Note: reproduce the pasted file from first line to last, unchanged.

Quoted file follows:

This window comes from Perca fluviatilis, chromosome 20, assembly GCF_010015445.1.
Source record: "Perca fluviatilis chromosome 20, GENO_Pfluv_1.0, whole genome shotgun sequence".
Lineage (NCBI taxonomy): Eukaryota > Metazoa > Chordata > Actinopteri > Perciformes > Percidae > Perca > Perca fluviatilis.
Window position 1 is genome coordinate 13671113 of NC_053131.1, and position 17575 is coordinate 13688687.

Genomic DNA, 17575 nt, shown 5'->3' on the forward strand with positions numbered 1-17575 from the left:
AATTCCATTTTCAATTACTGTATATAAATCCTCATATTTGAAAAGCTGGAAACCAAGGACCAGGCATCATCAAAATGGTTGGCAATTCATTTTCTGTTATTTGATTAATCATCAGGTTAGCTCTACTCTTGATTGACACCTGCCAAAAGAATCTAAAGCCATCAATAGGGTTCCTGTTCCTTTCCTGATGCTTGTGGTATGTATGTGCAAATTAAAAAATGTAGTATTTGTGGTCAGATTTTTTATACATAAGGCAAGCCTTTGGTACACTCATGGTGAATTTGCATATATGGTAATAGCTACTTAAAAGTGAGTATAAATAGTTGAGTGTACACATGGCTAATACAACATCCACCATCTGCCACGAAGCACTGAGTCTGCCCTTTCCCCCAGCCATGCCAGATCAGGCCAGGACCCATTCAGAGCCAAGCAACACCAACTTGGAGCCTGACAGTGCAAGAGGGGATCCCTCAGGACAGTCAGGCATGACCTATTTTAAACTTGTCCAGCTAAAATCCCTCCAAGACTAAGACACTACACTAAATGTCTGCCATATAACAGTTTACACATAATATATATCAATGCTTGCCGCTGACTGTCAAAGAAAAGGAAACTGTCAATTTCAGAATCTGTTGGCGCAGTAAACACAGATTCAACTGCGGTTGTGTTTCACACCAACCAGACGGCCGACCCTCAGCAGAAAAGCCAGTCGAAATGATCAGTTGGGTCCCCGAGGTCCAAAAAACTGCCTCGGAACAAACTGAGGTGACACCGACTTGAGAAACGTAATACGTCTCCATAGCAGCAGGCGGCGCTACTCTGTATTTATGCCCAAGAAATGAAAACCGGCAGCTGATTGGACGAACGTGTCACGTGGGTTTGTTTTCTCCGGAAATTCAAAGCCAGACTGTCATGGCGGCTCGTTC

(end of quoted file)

This window comes from Perca fluviatilis, chromosome 20, assembly GCF_010015445.1.
Source record: "Perca fluviatilis chromosome 20, GENO_Pfluv_1.0, whole genome shotgun sequence".
Lineage (NCBI taxonomy): Eukaryota > Metazoa > Chordata > Actinopteri > Perciformes > Percidae > Perca > Perca fluviatilis.
Window position 1 is genome coordinate 13671113 of NC_053131.1, and position 17575 is coordinate 13688687.

Genomic DNA, 17575 nt, shown 5'->3' on the forward strand with positions numbered 1-17575 from the left:
AATTCCATTTTCAATTACTGTATATAAATCCTCATATTTGAAAAGCTGGAAACCAAGGACCAGGCATCATCAAAATGGTTGGCAATTCATTTTCTGTTATTTGATTAATCATCAGGTTAGCTCTACTCTTGATTGACACCTGCCAAAAGAATCTAAAGCCATCAATAGGGTTCCTGTTCCTTTCCTGATGCTTGTGGTATGTATGTGCAAATTAAAAAATGTAGTATTTGTGGTCAGATTTTTTATACATAAGGCAAGCCTTTGGTACACTCATGGTGAATTTGCATATATGGTAATAGCTACTTAAAAGTGAGTATAAATAGTTGAGTGTACACATGGCTAATACAACATCCACCATCTGCCACGAAGCACTGAGTCTGCCCTTTCCCCCAGCCATGCCAGATCAGGCCAGGACCCATTCAGAGCCAAGCAACACCAACTTGGAGCCTGACAGTGCAAGAGGGGATCCCTCAGGACAGTCAGGCATGACCTATTTTAAACTTGTCCAGCTAAAATCCCTCCAAGACTAAGACACTACACTAAATGTCTGCCATATAACAGTTTACACATAATATATATCAATGCTTGCCGCTGACTGTCAAAGAAAAGGAAACTGTCAATTTCAGAATCTGTTGGCGCAGTAAACACAGATTCAACTGCGGTTGTGTTTCACACCAACCAGACGGCCGACCCTCAGCAGAAAAGCCAGTCGAAATGATCAGTTGGGTCCCCGAGGTCCAAAAAACTGCCTCGGAACAAACTGAGGTGACACCGACTTGAGAAACGTAATACGTCTCCATAGCAGCAGGCGGCGCTACTCTGTATTTATGCCCAAGAAATGAAAACCGGCAGCTGATTGGACGAACGTGTCACGTGGGTTTGTTTTCTCCGGAAATTCAAAGCCAGACTGTCATGGCGGCTCGTTC